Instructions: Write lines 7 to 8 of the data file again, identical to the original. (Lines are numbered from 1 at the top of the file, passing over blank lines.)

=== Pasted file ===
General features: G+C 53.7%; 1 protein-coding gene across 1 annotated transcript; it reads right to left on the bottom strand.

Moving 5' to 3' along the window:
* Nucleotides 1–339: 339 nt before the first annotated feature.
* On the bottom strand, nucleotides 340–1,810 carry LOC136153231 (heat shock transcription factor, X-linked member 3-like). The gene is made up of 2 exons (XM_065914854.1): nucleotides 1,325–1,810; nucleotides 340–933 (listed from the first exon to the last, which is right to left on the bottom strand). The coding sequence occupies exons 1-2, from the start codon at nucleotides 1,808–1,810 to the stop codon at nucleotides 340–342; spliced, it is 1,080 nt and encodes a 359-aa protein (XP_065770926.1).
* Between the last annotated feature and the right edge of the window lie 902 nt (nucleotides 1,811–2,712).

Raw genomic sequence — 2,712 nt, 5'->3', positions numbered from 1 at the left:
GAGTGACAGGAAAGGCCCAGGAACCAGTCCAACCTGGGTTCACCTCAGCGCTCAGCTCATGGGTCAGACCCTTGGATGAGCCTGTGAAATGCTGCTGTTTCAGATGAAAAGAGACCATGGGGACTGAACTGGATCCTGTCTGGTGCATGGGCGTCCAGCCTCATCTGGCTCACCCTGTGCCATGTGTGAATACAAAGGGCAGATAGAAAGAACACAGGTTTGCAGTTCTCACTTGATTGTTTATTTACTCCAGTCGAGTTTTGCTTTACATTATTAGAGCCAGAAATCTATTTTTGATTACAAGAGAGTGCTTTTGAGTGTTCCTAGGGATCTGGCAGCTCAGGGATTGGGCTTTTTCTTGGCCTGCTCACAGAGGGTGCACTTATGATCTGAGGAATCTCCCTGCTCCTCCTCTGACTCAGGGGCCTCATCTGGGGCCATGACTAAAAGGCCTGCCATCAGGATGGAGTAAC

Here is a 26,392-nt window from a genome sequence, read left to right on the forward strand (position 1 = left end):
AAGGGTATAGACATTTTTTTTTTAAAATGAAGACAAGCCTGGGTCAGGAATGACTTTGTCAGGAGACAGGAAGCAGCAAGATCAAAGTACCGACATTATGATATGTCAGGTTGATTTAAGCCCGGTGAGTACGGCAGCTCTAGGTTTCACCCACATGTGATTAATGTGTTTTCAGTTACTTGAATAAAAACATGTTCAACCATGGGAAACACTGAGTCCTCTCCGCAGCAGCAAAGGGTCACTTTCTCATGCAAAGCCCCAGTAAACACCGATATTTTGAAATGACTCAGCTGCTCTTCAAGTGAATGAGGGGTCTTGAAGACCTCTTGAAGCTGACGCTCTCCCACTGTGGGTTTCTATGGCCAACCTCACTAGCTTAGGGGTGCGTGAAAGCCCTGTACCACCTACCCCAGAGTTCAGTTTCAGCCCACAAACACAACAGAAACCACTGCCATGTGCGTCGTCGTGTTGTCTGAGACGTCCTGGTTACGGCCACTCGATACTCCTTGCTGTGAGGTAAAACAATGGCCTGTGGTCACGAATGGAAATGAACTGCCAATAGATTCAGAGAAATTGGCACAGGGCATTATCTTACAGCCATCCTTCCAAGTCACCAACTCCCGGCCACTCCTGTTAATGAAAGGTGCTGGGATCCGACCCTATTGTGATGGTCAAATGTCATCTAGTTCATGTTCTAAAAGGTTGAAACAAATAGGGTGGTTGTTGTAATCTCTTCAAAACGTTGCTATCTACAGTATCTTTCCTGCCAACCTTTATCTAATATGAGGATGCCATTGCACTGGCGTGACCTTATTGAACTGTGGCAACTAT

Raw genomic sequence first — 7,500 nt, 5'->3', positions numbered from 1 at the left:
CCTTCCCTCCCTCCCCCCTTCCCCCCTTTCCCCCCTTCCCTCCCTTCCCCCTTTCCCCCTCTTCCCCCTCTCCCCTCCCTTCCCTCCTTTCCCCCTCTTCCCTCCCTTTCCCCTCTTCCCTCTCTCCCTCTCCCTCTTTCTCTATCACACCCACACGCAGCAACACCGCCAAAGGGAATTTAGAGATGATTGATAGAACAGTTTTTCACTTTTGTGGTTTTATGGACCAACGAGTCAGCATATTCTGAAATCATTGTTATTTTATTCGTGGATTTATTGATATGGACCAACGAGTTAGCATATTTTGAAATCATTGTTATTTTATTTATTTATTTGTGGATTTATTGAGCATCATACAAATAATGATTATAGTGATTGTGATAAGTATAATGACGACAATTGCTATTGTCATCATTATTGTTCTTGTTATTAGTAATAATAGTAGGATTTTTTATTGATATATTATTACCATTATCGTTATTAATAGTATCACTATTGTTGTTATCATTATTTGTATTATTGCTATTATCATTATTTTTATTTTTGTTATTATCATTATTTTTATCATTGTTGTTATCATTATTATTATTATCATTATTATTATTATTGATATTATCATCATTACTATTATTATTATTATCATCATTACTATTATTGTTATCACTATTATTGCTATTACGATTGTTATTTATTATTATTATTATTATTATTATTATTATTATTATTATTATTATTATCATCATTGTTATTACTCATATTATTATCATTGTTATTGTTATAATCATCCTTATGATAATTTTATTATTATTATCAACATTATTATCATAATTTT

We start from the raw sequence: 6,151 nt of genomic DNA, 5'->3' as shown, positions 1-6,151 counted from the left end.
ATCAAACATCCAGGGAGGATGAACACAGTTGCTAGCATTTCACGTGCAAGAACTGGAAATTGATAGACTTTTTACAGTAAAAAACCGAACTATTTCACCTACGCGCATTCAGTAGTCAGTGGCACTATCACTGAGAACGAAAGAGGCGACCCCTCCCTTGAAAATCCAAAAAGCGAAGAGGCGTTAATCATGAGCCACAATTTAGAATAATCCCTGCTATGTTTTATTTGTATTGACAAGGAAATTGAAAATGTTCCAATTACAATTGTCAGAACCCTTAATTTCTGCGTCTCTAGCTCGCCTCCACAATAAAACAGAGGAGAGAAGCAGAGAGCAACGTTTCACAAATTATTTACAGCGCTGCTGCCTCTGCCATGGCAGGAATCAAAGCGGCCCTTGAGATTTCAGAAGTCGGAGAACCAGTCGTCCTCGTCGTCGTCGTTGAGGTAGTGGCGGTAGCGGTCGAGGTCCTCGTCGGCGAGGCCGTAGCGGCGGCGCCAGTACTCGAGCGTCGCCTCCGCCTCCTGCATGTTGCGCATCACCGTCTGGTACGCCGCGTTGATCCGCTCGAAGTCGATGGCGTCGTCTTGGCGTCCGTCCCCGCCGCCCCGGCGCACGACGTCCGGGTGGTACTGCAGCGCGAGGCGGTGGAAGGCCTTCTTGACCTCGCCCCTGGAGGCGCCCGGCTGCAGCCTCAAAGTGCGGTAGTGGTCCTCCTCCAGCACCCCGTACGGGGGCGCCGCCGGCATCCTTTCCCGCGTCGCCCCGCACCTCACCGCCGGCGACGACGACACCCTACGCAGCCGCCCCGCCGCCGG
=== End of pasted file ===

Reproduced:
GAGTGACAGGAAAGGCCCAGGAACCAGTCCAACCTGGGTTCACCTCAGCGCTCAGCTCATGGGTCAGACCCTTGGATGAGCCTGTGAAATGCTGCTGTTTCAGATGAAAAGAGACCATGGGGACTGAACTGGATCCTGTCTGGTGCATGGGCGTCCAGCCTCATCTGGCTCACCCTGTGCCATGTGTGAATACAAAGGGCAGATAGAAAGAACACAGGTTTGCAGTTCTCACTTGATTGTTTATTTACTCCAGTCGAGTTTTGCTTTACATTATTAGAGCCAGAAATCTATTTTTGATTACAAGAGAGTGCTTTTGAGTGTTCCTAGGGATCTGGCAGCTCAGGGATTGGGCTTTTTCTTGGCCTGCTCACAGAGGGTGCACTTATGATCTGAGGAATCTCCCTGCTCCTCCTCTGACTCAGGGGCCTCATCTGGGGCCATGACTAAAAGGCCTGCCATCAGGATGGAGTAAC

Here is a 26,392-nt window from a genome sequence, read left to right on the forward strand (position 1 = left end):